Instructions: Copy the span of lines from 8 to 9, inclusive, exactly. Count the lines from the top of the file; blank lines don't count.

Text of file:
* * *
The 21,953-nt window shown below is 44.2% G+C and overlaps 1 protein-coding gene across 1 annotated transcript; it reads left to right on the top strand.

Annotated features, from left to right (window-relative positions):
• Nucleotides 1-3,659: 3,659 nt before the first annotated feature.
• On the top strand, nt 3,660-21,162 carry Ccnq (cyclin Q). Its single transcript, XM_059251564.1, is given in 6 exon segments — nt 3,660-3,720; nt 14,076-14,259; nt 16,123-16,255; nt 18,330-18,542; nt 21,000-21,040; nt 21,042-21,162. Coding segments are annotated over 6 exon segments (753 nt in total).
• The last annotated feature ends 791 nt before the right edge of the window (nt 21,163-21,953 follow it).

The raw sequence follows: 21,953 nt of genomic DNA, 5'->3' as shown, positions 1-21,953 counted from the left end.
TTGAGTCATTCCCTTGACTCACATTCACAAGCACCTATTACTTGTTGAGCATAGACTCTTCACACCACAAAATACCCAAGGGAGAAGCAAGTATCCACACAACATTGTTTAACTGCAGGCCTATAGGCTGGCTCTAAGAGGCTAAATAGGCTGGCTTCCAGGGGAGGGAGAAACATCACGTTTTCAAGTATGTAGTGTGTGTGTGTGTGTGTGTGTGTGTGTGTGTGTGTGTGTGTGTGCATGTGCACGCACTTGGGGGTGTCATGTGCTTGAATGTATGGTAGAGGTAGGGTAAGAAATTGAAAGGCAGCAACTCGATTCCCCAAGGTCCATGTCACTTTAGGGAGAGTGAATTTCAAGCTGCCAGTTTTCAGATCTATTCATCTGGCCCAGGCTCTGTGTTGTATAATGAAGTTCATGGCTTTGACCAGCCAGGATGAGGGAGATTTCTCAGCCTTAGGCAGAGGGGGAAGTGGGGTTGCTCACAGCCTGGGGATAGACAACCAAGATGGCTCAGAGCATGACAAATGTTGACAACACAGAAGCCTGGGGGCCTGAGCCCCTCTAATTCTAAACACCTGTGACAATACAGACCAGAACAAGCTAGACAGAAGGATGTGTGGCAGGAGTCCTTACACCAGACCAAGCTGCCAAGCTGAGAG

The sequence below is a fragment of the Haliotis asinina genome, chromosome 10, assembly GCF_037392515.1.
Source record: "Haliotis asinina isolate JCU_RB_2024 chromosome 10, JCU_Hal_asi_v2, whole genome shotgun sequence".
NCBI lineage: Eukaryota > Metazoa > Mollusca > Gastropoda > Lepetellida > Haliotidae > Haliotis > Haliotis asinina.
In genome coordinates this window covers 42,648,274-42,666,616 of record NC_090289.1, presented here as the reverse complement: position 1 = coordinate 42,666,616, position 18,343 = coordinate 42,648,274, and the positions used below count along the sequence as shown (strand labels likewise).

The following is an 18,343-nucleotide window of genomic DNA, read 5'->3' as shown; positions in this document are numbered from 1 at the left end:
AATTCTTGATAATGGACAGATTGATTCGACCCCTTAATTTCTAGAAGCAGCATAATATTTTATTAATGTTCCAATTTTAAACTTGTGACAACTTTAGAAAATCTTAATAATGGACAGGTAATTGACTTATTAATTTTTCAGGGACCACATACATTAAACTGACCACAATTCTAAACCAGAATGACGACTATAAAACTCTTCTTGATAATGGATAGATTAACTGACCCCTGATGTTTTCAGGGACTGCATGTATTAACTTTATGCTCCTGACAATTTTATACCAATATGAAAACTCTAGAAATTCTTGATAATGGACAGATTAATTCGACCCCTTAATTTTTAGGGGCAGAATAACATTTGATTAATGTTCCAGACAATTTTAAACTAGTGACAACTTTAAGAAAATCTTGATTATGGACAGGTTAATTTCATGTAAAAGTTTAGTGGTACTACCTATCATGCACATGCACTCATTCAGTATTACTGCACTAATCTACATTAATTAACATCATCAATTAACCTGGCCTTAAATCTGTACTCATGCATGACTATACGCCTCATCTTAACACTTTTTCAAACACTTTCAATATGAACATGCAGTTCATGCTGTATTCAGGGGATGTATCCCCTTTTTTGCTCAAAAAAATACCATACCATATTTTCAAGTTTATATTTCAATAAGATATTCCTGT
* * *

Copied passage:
The sequence below is a fragment of the Haliotis asinina genome, chromosome 10, assembly GCF_037392515.1.
Source record: "Haliotis asinina isolate JCU_RB_2024 chromosome 10, JCU_Hal_asi_v2, whole genome shotgun sequence".